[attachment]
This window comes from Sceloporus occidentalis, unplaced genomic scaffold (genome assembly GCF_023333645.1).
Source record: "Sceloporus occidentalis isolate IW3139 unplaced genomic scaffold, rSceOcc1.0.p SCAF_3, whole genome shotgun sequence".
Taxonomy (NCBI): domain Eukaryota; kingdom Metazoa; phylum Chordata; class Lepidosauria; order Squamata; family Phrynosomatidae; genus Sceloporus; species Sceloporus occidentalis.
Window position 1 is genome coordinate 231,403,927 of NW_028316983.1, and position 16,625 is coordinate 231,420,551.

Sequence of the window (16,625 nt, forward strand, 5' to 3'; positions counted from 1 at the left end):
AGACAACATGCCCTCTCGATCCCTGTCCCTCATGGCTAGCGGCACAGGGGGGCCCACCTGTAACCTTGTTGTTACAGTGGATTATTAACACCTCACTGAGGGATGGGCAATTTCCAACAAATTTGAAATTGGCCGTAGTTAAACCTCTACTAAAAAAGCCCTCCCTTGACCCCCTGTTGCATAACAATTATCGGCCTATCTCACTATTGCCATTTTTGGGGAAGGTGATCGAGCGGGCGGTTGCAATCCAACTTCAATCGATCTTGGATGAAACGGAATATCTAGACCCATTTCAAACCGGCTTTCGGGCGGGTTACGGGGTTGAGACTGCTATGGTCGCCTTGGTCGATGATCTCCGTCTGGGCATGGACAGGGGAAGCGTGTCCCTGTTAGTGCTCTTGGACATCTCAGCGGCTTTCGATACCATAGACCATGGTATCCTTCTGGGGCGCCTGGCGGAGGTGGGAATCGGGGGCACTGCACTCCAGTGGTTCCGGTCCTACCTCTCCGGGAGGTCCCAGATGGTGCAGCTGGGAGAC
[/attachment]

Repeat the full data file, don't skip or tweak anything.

This window comes from Sceloporus occidentalis, unplaced genomic scaffold (genome assembly GCF_023333645.1).
Source record: "Sceloporus occidentalis isolate IW3139 unplaced genomic scaffold, rSceOcc1.0.p SCAF_3, whole genome shotgun sequence".
Taxonomy (NCBI): domain Eukaryota; kingdom Metazoa; phylum Chordata; class Lepidosauria; order Squamata; family Phrynosomatidae; genus Sceloporus; species Sceloporus occidentalis.
Window position 1 is genome coordinate 231,403,927 of NW_028316983.1, and position 16,625 is coordinate 231,420,551.

Sequence of the window (16,625 nt, forward strand, 5' to 3'; positions counted from 1 at the left end):
AGACAACATGCCCTCTCGATCCCTGTCCCTCATGGCTAGCGGCACAGGGGGGCCCACCTGTAACCTTGTTGTTACAGTGGATTATTAACACCTCACTGAGGGATGGGCAATTTCCAACAAATTTGAAATTGGCCGTAGTTAAACCTCTACTAAAAAAGCCCTCCCTTGACCCCCTGTTGCATAACAATTATCGGCCTATCTCACTATTGCCATTTTTGGGGAAGGTGATCGAGCGGGCGGTTGCAATCCAACTTCAATCGATCTTGGATGAAACGGAATATCTAGACCCATTTCAAACCGGCTTTCGGGCGGGTTACGGGGTTGAGACTGCTATGGTCGCCTTGGTCGATGATCTCCGTCTGGGCATGGACAGGGGAAGCGTGTCCCTGTTAGTGCTCTTGGACATCTCAGCGGCTTTCGATACCATAGACCATGGTATCCTTCTGGGGCGCCTGGCGGAGGTGGGAATCGGGGGCACTGCACTCCAGTGGTTCCGGTCCTACCTCTCCGGGAGGTCCCAGATGGTGCAGCTGGGAGAC